Carl Menger’s Revolution
One often wonders whether differences in economic schools of thought are big enough to justify strict theoretical segregations. One such case is “marginal economics.” Most textbooks point to the triumvirate of Walras, Jevons, and Menger, who independently discovered the notion of marginal utility and its relevance to the pricing process. Quite often these brilliant thinkers are homogenized as more or less indistinguishable figures who paved the way for modern microeconomic theory.
The usual simplification of the history of economic thought will tell us that the big three introduced concepts of marginalism and marginal utility into economic science (the exact name “marginal utility” came from Friedrich von Wieser). In general, marginalism was introduced to combat the belief of classical economists that prices have not much to do with individual utility and consumer satisfaction (since many useful things have low prices, as the so-called paradox of value demonstrated). The biggest contribution of the marginal revolutionaries was to invite the concept of utility back into newly-rebuilt consumer theory. Consequently, economics became a much more universal science than it had been.
It cannot be denied that Walras, Jevons, and Menger all played major roles in the advancement of modern consumer theory. Marginal units and marginal utility well-explained how prices are shaped in accordance with subjective preferences and consumer choice. Yet it would be a mistake to say there were no major differences between them. Well-established economist William Jaffé published a famous article about “dehomogenization” of those thinkers. His main point was that Menger differed significantly from Walras and Jevons in presenting marginal theory with Menger’s usage of a non-mathematical apparatus. Various other authors describing the development of marginal theory also referred to this difference. Unfortunately, many of them focused on this aspect as if it somehow illustrated a deficiency of Menger’s thought in that he did not mathematize his theory. Famous Chicago economist George Stigler criticized Menger and argued that it was his main “weakness,” because he could not arrive at the concept of “maximizing want satisfaction.” In other words, Stigler claims Menger's theory is inferior because he did not write equations and present his conclusions in the form of a mathematical apparatus.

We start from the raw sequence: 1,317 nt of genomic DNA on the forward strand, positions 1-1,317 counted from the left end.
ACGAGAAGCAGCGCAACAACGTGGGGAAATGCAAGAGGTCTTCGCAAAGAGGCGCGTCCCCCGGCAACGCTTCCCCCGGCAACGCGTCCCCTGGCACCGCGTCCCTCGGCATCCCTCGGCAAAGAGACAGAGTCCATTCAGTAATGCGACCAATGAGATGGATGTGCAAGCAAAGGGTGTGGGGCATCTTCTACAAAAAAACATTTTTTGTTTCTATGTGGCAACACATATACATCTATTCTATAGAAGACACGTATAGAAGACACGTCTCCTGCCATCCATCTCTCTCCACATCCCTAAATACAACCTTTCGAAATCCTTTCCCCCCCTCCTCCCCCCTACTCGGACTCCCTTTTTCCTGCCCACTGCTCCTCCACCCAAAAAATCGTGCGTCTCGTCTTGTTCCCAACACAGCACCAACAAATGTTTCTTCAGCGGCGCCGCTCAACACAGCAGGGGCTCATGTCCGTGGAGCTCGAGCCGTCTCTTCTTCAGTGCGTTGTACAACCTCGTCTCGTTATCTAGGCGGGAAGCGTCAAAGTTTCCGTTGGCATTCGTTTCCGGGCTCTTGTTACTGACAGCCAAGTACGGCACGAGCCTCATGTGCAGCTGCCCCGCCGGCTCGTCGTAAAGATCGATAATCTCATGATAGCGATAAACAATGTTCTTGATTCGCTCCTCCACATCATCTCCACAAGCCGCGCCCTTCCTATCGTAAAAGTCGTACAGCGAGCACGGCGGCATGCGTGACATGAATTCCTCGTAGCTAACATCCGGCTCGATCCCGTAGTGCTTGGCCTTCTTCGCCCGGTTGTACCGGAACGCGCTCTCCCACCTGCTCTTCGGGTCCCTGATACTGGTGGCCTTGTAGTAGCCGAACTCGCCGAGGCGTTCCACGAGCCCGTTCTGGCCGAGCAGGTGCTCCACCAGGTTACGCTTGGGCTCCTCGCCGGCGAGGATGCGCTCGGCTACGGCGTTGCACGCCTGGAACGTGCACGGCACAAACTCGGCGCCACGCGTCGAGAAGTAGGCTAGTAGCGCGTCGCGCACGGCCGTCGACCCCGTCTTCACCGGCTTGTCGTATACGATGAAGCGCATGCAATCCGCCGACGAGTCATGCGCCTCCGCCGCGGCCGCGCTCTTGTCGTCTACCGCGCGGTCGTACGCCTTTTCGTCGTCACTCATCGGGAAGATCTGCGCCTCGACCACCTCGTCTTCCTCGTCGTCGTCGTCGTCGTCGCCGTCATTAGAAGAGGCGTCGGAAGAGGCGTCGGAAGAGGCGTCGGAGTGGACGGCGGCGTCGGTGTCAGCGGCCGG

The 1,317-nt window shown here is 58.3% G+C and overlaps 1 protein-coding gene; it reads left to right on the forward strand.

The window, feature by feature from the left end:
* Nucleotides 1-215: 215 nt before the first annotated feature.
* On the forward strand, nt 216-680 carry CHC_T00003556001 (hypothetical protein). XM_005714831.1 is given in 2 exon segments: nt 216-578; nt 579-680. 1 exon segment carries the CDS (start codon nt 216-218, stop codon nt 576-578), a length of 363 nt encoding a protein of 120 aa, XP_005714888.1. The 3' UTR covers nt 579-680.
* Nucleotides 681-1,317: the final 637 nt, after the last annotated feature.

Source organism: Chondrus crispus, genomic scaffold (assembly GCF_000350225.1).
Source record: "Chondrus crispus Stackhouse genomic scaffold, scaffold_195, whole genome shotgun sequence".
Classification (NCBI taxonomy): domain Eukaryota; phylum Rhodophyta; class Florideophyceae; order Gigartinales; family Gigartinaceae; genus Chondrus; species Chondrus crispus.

Mathematical marginalism can indeed appear to be more rigorous. But just because it looks more complicated does not mean it is a better description of the valuation process. Menger’s so-called weakness is actually his strength, because it adds a more fruitful dimension to marginal theory, which was completely absent in the mathematical approaches of Jevons and Walras. Even though all three economists are seen as referring to “marginal units,” in Menger, this concept means something other than what it does in Jevons and Walras. In the case of Jevons and Walras, marginal units are infinitely small, continuous, and in consequence almost irrelevant. It becomes a part of a broader utility function which can be “maximized” as Stigler wishes with the use of various derivatives.